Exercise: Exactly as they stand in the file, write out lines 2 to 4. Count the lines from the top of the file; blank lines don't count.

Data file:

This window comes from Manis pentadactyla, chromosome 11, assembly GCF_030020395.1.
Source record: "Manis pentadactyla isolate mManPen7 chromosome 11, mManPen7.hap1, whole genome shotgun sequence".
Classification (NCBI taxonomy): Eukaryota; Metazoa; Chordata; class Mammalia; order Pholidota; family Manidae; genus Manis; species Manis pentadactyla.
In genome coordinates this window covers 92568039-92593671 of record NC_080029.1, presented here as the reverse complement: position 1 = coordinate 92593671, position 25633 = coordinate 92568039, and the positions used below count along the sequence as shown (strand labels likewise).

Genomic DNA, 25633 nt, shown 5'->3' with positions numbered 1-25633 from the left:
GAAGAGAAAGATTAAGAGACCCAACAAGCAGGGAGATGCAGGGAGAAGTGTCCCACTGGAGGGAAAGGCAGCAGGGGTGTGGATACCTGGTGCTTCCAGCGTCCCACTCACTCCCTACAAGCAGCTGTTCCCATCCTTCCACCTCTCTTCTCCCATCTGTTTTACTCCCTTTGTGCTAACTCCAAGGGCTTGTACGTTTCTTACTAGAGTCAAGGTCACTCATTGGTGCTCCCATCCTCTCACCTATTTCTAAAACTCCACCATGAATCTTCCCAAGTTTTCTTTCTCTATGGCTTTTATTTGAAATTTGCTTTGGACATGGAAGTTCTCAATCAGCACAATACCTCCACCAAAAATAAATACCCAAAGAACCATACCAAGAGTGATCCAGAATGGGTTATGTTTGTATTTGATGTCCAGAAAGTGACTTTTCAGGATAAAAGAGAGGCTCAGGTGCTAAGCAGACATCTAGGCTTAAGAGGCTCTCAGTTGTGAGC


Source record: "Manis pentadactyla isolate mManPen7 chromosome 11, mManPen7.hap1, whole genome shotgun sequence".
Classification (NCBI taxonomy): Eukaryota; Metazoa; Chordata; class Mammalia; order Pholidota; family Manidae; genus Manis; species Manis pentadactyla.
In genome coordinates this window covers 92568039-92593671 of record NC_080029.1, presented here as the reverse complement: position 1 = coordinate 92593671, position 25633 = coordinate 92568039, and the positions used below count along the sequence as shown (strand labels likewise).